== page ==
Is Iran’s new president, Hassan Rouhani, a breath of fresh air, promising a new start for the Islamic Republic? Or does he offer a different style from his predecessor, Mahmoud Ahmedinejad, but no real change in substance?
The honest answer to this question is: ‘no one really knows,’ but that has not stopped pundits of all stripes from issuing seemingly definitive judgements of the (days old) Rouhani presidency. Indeed, many analysts seemed comfortable writing the history of Iran’s incoming administration weeks before it began.
Since his election, Rouhani has called for new engagement with the outside world. He has also vowed that his country will not surrender to international sanctions. Depending on your point of view these remarks can be seen as either an evil attempt at obfuscation or a prudent effort to tend to public opinion at home without limiting one’s options.
When Iran’s Guardian Council disqualified most of the hundreds of candidates who sought to run for president, Rouhani and the handful of others who survived the vetting process, were widely dismissed as extremists. When he won (unexpectedly, at least to outside observers) he was hailed as a ‘moderate’ and a ‘reformist’ — even by some who only a few weeks earlier had declared that the approved slate of candidates contained no reformists at all.
What all this really indicates is a lot of wishful thinking on both sides. I do not claim any particular expertise in Iranian politics, but it is worth remembering that, as a rule, politicians ascending to their country’s highest offices do not always act in predictable ways.
When Ahmedinejad was first elected the widespread assumption among outside observers was that his unexpected success was evidence of a desire (among voters and regime insiders alike) to turn inward. Eight years earlier the election of Ahmedinejad’s predecessor, Mohammed Khatami, was widely viewed as the beginning of a sea-change in Iran’s relations with the West. In office, neither man performed as expected.
To be fair, Rouhani is not quite the blank slate that his two predecessors were. Prior to his presidency Ahmedinejad was the mayor of Tehran. Khatami was a former Minister of Culture who, at the time of his election, served as the head of Iran’s national library. Rouhani was a longtime aide to the Islamic Republic’s founder, Ayatollah Ruhollah Khomeini and, later, to Rafsanjani; a parliamentarian and chief nuclear negotiator. He is, in short, well-known to the sort of Western officials who spend their days keeping track of Iranian foreign policy. Though a cleric by training, Rouhani also has a secular education both in Iran and abroad (he holds a degree from a Scottish university).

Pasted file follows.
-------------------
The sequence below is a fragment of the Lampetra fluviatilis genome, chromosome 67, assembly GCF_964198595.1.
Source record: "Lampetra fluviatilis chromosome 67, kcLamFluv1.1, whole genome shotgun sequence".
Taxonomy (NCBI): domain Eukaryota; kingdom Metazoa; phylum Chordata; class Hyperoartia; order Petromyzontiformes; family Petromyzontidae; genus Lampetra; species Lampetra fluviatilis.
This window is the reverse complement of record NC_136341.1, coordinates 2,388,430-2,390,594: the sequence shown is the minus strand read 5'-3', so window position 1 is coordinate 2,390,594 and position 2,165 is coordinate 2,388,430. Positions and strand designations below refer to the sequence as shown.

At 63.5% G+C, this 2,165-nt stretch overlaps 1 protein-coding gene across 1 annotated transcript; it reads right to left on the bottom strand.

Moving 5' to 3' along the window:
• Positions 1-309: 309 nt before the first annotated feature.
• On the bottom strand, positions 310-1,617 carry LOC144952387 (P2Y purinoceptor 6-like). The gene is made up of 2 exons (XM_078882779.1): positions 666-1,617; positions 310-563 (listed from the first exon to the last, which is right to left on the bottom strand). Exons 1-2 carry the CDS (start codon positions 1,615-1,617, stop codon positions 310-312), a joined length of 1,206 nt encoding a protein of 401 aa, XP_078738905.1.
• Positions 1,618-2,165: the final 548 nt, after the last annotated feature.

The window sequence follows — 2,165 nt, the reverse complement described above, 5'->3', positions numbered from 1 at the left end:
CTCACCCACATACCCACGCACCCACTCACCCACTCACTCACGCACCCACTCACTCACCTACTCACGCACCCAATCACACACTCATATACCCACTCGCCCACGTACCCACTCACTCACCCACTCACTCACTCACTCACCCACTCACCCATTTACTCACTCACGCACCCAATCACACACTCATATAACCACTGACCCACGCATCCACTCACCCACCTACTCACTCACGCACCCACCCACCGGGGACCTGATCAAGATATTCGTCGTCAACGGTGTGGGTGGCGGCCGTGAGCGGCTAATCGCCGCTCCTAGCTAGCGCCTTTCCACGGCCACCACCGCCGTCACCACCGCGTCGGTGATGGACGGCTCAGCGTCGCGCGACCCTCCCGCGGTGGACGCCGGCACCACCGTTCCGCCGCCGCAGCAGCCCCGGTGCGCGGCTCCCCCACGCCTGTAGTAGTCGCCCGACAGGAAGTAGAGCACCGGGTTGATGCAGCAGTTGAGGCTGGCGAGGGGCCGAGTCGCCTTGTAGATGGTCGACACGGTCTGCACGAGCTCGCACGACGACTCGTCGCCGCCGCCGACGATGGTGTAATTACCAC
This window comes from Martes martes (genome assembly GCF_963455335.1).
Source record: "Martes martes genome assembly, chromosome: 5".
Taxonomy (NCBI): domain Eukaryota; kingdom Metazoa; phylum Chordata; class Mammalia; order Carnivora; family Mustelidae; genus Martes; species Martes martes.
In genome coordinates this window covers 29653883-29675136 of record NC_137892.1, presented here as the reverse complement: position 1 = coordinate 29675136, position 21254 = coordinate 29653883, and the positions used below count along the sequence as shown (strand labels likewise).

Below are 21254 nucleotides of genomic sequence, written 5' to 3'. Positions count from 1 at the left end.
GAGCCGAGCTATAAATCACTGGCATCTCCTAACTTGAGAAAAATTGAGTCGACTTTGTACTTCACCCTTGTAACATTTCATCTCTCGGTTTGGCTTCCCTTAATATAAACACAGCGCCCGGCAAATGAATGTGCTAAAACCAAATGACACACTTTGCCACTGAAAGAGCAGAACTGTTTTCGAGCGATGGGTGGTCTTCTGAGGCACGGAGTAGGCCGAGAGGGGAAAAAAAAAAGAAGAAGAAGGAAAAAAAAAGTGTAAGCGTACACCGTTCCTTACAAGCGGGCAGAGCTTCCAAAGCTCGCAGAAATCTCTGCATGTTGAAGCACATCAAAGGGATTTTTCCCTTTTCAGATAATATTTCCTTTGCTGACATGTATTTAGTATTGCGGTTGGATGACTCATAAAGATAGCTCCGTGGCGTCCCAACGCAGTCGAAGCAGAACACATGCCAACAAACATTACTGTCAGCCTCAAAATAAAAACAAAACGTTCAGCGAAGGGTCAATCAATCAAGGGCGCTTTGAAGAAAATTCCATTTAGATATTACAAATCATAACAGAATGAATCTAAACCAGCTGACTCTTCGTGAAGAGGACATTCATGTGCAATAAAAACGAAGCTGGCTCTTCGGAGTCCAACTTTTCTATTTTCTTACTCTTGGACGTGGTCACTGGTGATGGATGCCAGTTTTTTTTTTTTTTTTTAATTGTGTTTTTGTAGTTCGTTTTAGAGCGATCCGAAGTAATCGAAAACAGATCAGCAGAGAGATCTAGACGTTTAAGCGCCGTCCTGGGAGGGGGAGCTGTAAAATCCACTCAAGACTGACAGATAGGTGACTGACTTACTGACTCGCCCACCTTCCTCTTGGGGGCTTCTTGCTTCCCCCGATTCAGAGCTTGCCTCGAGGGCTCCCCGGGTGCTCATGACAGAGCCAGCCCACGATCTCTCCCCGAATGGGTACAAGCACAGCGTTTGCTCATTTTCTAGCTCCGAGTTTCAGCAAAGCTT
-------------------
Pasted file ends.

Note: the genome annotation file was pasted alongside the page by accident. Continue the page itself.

A few years from now any or all of those biographical details might prove to be significant. For now, each is tantalising in its own way. Does any of this mean that Rouhani’s actions as president can be predicted with any degree of certainty? I’d say not, but there are a lot of foreign politicians who beg to differ.
Israeli Prime Minister Benjamin Netanyahu has urged the international community not to be “lulled into complacency” by Rouhani’s victory (a remark that former British foreign secretary Jack Straw called “unthinking and self-defeating”).
California congressman Ed Royce argued that the election of an apparent moderate to Iran’s presidency was, itself, reason to take a harder line with the country: “Iran may have a new president, but its march toward a nuclear programme continues. The economic and political pressure on Tehran must be ratcheted up,” he said.
Last week, before Rouhani even took office, the US House of Representatives voted 400-20 to broaden US sanctions on Iran (the margin is significant because it indicates that knee-jerk views on Iran are not a partisan issue in Washington).
It is hard to look at all this and not think that some Western politicians fear a more flexible Iranian leadership. For some this goes far beyond the nuclear programme. They want to change the country’s entire political system. If you believe your opponent to be inherently evil then any leader who talks about compromise is, at best, a dangerous distraction
Right now that view can be seen among numerous commentators and media outlets, mainly (though not exclusively) in the United States. As a mindset, it starts from the presumption that Iran is so evil it does not matter who is in charge.
Where does the truth about Rouhani lie? Perhaps we should all wait and see. Pre-judging risks turning our worst fears into self-fulfilling prophecies.
Gordon Robison, a longtime Middle East journalist and US political analyst, teaches political science at the University of Vermont.